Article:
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Books and Documents (06 Apr 2015 NewAgeIslam.Com)



Have Pakistanis Forgotten Their Sufi Traditions? Part – 6

 

By Rohan Bedi

April 2006

Political Will

Of course the whole package is not an easy one to implement and needs political will along with significant financial support. Terrorism has become an industry with powerful vested interests in sustaining it. When General Musharraf took over in 1999, he underestimated the task ahead. In spite of his Indian agenda, Musharraf remains the best bet for the US and its allies in his professed belief in a progressive Islamic state. The issue is whether the system will allow him to survive? And how genuine is he really?

US Focus

The US is working with many Muslim countries, including Saudi Arabia, Afghanistan, Bangladesh, Indonesia and Malaysia on reforms. Importantly, US foreign policy has to focus more on the cause side of the cause and effect relationship. ‘In Pakistan over the next five years, the US will provide more than US$3 billion in security, economic, and development assistance to enhance counterterrorism capacity and promote continued reform, including of the education system’ . 63 While funding the public education system, it must proactively replace Saudi Arabia charities as the source of funding Madrasas so as to be able to legitimately control the Islamic philosophy being advocated in these institutions to bring it in line with majority beliefs. Just as important is the whole issue of accountability for funding monies to ensure that there is no misuse and leakage. Of course, the US should also continue to work with Saudi Arabia to enhance the functioning of the Charities Commission to regulate all charitable donations leaving the Kingdom/ bring in better anti-money laundering and anti-terrorist financing standards.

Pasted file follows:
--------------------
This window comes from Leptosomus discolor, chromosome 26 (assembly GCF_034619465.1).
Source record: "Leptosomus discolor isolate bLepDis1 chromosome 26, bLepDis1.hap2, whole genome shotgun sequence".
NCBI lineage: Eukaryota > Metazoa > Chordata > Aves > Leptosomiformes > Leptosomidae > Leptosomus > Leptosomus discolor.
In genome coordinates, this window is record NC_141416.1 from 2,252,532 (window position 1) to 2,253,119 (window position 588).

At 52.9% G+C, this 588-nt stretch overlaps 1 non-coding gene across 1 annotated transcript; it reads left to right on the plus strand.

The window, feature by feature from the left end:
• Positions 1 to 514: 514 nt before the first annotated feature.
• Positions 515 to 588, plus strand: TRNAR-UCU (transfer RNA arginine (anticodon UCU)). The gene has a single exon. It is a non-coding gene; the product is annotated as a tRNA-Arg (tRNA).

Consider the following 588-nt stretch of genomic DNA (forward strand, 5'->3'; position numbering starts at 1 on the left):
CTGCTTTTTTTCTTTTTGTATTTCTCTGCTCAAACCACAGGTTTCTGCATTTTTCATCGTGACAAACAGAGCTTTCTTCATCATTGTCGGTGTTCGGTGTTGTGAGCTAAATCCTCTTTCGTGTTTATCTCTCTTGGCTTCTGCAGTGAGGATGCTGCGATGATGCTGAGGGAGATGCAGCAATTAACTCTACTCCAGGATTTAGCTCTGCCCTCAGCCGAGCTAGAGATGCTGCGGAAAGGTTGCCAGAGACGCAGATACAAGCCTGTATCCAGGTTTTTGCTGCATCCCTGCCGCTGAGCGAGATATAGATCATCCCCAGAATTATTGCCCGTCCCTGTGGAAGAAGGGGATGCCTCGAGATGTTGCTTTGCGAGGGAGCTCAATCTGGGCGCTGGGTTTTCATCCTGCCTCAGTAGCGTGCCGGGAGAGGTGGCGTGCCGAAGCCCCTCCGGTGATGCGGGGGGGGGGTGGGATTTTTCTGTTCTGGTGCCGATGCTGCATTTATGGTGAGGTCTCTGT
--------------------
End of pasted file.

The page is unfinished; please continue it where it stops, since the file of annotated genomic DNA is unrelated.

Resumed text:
Correct the focus. The US must take a firm stand to ensure that the Wahhabi philosophy does not get propagated disproportionately in Muslim countries around the world particularly in Pakistan. The US must ensure that the philosophy of Sufism is given the share of voice that it deserves as the belief system of the majority. ‘In a 2004 study 80% of Pakistanis held an “ unfavourable view” of Jews and 62% on Christians. The new education minister, a former ISI head has stated on record “ The Jews are the worst terrorists in the world.” Osama Bin Laden is viewed favourably by 65%. 64 ’ . This sort of world view must be corrected.

Rohan Gunaratna Director of the International Centre for Political Violence and Terrorism Research, IDSS Singapore adds “ When critical, the US government engaged other governments like Pakistan but not their people. Pre-2003, the US government was reluctant, unable, and unwilling to engage in public diplomacy in the Muslim World albeit this changed with the need for propaganda to support the Iraq war. American leaders have understood that future threats to the US are primarily from non-state actors spawned, strengthened and influenced by virulent ideologies preached by nongovernmental leaders. The future will see more public relations campaigns addressed to the Muslim world.”